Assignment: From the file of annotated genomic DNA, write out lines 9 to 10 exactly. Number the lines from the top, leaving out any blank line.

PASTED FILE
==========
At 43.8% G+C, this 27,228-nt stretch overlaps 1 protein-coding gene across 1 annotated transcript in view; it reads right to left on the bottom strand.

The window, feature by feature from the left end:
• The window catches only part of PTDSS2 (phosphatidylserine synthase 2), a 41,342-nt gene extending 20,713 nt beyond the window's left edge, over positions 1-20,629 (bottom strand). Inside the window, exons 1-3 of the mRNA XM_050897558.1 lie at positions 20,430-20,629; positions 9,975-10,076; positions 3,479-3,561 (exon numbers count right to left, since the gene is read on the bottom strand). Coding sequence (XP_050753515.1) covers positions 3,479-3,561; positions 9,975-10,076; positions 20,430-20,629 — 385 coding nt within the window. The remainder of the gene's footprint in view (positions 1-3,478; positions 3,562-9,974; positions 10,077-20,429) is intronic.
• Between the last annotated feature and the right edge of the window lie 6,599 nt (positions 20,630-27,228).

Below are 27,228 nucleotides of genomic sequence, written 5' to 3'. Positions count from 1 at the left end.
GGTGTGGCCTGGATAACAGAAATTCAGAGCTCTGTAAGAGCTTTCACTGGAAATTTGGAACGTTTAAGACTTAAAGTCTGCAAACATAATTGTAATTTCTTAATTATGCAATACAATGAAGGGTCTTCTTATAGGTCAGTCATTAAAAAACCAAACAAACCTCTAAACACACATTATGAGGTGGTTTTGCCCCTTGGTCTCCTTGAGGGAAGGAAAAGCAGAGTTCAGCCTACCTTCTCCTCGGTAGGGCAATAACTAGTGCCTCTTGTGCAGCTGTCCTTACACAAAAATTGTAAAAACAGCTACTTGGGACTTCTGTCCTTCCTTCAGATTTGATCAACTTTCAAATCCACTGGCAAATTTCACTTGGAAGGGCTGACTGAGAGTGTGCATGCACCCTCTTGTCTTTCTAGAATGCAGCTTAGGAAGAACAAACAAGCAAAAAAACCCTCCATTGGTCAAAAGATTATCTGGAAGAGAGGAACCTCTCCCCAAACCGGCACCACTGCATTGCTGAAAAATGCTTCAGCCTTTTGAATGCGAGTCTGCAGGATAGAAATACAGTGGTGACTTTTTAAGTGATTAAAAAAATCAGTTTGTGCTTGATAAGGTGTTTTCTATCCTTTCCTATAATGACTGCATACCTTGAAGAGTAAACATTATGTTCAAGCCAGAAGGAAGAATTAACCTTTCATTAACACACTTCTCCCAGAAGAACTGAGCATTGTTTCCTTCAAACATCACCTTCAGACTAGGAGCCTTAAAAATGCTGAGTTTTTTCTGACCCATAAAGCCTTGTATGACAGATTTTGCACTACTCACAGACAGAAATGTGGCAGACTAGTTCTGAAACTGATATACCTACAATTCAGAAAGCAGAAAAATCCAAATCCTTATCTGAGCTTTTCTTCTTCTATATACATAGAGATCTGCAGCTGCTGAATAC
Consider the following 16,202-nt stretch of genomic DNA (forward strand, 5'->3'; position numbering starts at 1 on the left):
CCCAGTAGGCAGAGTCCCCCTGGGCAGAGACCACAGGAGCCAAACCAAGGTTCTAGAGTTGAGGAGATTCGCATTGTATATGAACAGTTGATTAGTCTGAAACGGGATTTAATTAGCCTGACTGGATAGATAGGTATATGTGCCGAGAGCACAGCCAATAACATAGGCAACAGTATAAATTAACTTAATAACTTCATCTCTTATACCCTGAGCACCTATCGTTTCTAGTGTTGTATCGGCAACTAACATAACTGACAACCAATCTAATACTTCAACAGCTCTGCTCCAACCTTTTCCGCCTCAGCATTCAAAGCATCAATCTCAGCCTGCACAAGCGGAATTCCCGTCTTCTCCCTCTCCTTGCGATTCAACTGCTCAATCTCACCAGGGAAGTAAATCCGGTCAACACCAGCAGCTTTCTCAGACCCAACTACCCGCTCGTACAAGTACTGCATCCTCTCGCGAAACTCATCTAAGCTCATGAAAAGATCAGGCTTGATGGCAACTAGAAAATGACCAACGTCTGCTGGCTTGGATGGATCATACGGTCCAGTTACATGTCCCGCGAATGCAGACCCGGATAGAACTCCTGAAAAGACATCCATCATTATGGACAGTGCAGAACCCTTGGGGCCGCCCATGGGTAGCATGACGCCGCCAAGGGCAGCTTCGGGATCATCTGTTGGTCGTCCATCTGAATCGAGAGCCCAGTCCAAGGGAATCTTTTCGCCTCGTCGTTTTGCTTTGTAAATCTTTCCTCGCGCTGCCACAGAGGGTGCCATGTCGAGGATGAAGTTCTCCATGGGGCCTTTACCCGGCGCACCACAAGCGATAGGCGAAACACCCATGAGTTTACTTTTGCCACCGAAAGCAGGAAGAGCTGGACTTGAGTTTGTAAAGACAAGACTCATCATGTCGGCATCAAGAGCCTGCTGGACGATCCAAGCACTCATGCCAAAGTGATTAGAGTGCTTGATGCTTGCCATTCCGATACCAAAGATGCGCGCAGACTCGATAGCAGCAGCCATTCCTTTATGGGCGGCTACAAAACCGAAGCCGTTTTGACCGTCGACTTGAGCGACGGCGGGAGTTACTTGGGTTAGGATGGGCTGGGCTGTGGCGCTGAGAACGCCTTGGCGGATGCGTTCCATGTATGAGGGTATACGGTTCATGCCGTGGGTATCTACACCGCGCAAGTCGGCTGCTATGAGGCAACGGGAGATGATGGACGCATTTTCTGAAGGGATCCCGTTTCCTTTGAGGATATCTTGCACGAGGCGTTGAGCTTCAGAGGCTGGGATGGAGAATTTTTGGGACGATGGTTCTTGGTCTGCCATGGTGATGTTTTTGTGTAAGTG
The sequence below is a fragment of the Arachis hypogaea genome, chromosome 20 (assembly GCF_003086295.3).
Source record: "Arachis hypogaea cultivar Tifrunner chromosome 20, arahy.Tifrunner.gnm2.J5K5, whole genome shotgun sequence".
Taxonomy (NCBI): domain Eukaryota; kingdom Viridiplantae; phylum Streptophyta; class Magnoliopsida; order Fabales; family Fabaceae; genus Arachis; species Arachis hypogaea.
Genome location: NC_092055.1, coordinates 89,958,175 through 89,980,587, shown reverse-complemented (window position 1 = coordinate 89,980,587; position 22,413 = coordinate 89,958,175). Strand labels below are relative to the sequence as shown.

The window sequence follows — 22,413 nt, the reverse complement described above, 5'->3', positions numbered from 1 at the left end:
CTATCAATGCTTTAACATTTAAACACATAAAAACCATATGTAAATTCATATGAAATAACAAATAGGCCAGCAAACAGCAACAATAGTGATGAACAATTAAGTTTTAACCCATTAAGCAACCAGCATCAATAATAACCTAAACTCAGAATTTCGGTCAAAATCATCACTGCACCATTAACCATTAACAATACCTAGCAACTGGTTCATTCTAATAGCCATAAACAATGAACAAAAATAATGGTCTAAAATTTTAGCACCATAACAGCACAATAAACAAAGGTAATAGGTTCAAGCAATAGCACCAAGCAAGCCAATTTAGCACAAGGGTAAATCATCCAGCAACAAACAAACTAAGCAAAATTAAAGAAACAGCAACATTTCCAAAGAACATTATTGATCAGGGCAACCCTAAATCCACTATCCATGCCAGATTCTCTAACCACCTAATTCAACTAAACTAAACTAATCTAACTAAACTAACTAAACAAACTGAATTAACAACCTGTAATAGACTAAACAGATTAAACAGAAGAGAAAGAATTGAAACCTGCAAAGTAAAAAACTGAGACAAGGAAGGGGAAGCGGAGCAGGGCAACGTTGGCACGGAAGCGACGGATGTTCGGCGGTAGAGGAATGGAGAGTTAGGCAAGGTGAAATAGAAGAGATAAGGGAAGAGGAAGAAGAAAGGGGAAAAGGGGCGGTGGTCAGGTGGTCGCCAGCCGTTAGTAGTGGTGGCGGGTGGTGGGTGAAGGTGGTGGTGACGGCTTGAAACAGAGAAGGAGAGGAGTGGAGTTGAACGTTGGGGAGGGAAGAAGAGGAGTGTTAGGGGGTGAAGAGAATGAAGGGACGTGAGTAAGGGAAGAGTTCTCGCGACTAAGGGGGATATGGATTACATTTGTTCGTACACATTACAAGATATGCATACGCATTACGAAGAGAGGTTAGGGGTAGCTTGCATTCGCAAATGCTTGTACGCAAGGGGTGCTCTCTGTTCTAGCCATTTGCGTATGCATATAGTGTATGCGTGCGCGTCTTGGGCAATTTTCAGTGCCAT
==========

The sequence below is a fragment of the Arachis hypogaea genome, chromosome 20 (assembly GCF_003086295.3).
Source record: "Arachis hypogaea cultivar Tifrunner chromosome 20, arahy.Tifrunner.gnm2.J5K5, whole genome shotgun sequence".